By Paul Auster
4 stars
pp. 181

Timbuktu is a slim book and yet is a deeply affecting tale with Paul Auster’s wonderful prose. Mr. Bones, the hero of the tale is a Heinz 57 variety pooch who understands Ingloosh and is owned by Willie G. Christmas, who is a homeless bard who means to spread the gospel of Christmas around the country but sometimes becomes trapped in fits of psychosis and alcoholism.

I love the way that Auster develops Mr. Bones’ character. I was able to see how truly precariou
Using third-person omniscient narrative voice but through a point of view of a dog Auster gives us an account of a personal tragedy of a dying vagabond schizophrenic poet Willy G. Christmas and his only friend and confidant Mr Bones, his old faithful.

The novella opens with Willy's imminent death and a struggle to find his old schoolteacher to entrust her with his writing and to ask her to find Bones a new home.
None of his efforts, however, yields success; Willy passes on leaving Bones on his own
Maravilloso. Me habían dicho que Paul Auster no era de lo más fácil para leer, pero mi primera experiencia con él resultó maravillosa. Una novela corta y aparentemente simple acerca de los humanos vistos a través de un perro adorable, Mr Bones. Pero creo que es mucho más que eso. Es una gran reflexión acerca de la amistad, la lealtad, los valores humanos y, en última instancia, el sentido de la vida. Will, después Henry y al final la familia Jones, son tres aspectos de la humanidad que Mr Bones ...more
Rui Alves de Sousa
A minha primeira incursão nos livros de Paul Auster deu-se com esta pequena história singular. A mente de um cão vista de uma perspectiva quase existencialista, hilariante e emocionante. Um livro muito belo.
Frank Jude
A while back I began a “project” to re-read all the works of Paul Auster. After a break of several months, I’m back to doing so, and just finished reading Timbuktu from 1999. If you count The New York Trilogy as three novels, then Timbuktu is his ninth. And while Auster has been my favorite male American novelist for over two decades, I’d be the first to admit that his work is generally not very emotional, but rather more stark and ascetic. Many of his previous novels rely on somewhat formalist ...more
Cindy Dobrez
This is a moving and unsettling picture book that isn't for young children. A dog whose homeless master dies seeks a place to call home and to understand what it means to live.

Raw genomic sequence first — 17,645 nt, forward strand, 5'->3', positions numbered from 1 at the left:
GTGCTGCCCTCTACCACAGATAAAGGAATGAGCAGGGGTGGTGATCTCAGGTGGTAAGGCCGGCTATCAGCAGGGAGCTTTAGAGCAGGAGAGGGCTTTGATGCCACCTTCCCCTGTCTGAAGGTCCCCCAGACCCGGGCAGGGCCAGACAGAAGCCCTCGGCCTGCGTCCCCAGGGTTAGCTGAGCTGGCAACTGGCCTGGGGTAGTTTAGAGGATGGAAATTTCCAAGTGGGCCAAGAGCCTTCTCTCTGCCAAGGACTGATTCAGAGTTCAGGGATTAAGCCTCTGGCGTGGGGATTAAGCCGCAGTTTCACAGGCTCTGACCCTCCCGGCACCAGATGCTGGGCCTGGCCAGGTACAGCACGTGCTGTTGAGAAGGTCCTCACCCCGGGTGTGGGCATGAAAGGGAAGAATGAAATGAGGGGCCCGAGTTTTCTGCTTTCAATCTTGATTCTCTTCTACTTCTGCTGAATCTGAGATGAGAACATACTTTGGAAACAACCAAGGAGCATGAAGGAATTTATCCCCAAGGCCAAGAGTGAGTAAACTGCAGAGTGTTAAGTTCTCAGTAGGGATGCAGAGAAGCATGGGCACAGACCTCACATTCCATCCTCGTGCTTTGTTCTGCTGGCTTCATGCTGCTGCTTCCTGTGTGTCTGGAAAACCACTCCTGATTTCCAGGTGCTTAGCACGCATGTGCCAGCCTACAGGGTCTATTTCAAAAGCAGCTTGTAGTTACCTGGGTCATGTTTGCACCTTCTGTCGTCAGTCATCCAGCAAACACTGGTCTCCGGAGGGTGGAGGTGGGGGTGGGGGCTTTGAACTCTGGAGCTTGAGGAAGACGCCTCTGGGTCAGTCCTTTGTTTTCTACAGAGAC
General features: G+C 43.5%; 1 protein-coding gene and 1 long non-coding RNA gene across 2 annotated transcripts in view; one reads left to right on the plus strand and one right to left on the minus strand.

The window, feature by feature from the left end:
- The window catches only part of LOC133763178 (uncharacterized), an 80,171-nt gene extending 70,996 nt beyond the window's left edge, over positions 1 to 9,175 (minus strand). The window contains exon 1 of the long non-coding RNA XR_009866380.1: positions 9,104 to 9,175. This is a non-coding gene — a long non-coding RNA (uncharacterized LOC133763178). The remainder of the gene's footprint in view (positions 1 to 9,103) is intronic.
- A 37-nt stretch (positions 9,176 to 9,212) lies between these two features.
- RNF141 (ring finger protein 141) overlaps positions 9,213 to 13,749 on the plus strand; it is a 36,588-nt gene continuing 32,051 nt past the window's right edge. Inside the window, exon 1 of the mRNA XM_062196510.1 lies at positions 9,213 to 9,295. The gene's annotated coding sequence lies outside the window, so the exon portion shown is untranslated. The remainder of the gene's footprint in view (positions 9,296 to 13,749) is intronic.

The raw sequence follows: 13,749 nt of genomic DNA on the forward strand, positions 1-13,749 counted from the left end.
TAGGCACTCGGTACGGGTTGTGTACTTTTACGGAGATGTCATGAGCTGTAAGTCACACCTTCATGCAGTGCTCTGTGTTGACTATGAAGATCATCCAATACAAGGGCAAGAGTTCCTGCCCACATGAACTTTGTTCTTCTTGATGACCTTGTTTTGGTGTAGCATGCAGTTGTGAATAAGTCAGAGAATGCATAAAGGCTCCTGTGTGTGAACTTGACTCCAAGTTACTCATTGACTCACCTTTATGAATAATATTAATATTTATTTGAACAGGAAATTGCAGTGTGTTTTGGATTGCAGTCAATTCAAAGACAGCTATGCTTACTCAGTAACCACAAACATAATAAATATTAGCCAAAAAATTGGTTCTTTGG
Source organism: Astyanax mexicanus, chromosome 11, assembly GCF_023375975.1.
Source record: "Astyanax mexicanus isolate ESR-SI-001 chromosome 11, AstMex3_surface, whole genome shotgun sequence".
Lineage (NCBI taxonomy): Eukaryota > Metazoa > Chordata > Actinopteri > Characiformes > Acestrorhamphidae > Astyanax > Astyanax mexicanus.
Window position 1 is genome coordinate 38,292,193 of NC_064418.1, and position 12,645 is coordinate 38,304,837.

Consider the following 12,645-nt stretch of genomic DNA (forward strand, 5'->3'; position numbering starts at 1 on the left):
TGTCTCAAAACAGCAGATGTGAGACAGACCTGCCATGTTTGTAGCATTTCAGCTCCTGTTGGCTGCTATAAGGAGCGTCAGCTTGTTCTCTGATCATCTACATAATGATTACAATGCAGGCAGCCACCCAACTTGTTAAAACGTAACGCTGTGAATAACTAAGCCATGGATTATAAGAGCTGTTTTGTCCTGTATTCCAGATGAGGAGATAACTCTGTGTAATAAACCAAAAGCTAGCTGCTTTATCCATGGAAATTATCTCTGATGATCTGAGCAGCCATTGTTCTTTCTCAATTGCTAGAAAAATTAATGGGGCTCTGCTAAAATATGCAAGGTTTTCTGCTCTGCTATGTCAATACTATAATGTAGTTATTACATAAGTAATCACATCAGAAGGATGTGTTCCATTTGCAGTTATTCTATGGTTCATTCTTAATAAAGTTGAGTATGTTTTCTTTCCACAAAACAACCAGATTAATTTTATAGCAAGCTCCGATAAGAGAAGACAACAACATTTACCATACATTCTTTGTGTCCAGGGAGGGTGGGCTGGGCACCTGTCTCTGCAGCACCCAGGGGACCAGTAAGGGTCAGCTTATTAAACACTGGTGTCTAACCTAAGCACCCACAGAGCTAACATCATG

Simon_Cleveland_Ph.D. Simon_Cleveland_Ph.D.
Are you in the mood for something sentimental? How about a book on the sadness of a dog's existence?
Paul Auster has taken a simple idea to a whole other level of reality and in the process has created a work that would transform human perception of the average canine awareness.

Yet, I have to say the story was a bit much for me to swallow. Don't get me wrong, I love dogs (heck, I wrote `The Basenji Revelation' after all) and sometimes I wonder what they feel, think and dream. I had a dog and kn
Darin Strachan
I stumbled upon this book at a used book store when I was trading in some older material. This was a pleasurable treasure to find.

The book is told omniscient narrator, but it follows the life and thoughts of Mr. Bones, a loyal and loveable canine. Willy G. Christmas is old Bonesy's master. Willy suffers from schizophrenia, but using the dog as the central character creates a unique way to look at his master's condition.

This book is a pretty simple read, but Auster fills each page with subtle ins
Jan 03, 2008 Murasaki_neko rated it 2 of 5 stars  ·  review of another edition
Recommends it for: dog lovers
Shelves: bookclubs
This book is written with an amazing sense of detail. The style is gritty and very visual. The person who lent it to me loved it, and so did several other people in a book club I belong to.

I think this is just not a book for me. It is written from the point of view of a dog, and is full of descriptions of smells and bodily fluids, and I frequently found myself grossed out. I also ended up skipping over pages of rambling monologues from the dog's master, and the book is so short that those rambli
I should have liked this book a lot more, and I feel kind of bad that I didn't, because what's not to like about a story told by a dog named Mr. Bones?

But I didn't really like it that much, and I liked even less the other Paul Auster book I read that same week a few years ago right after I got a slightly used ACL from some dead guy screwed into my knee to take the place of the one I destroyed doing something really dumb.

Perhaps it was the after-effects from the anesthesia or the pain or the init
One of the most touching books I have read.
Loved this book. As a "special" dog-lover myself, this book attributes all of the thoughts, feelings, heart and hope that I like to think dogs possess as well. Mr bones is a great character. Take away the fact that he is a dog, and you've probably never reads about somone who is so "good" and loyal.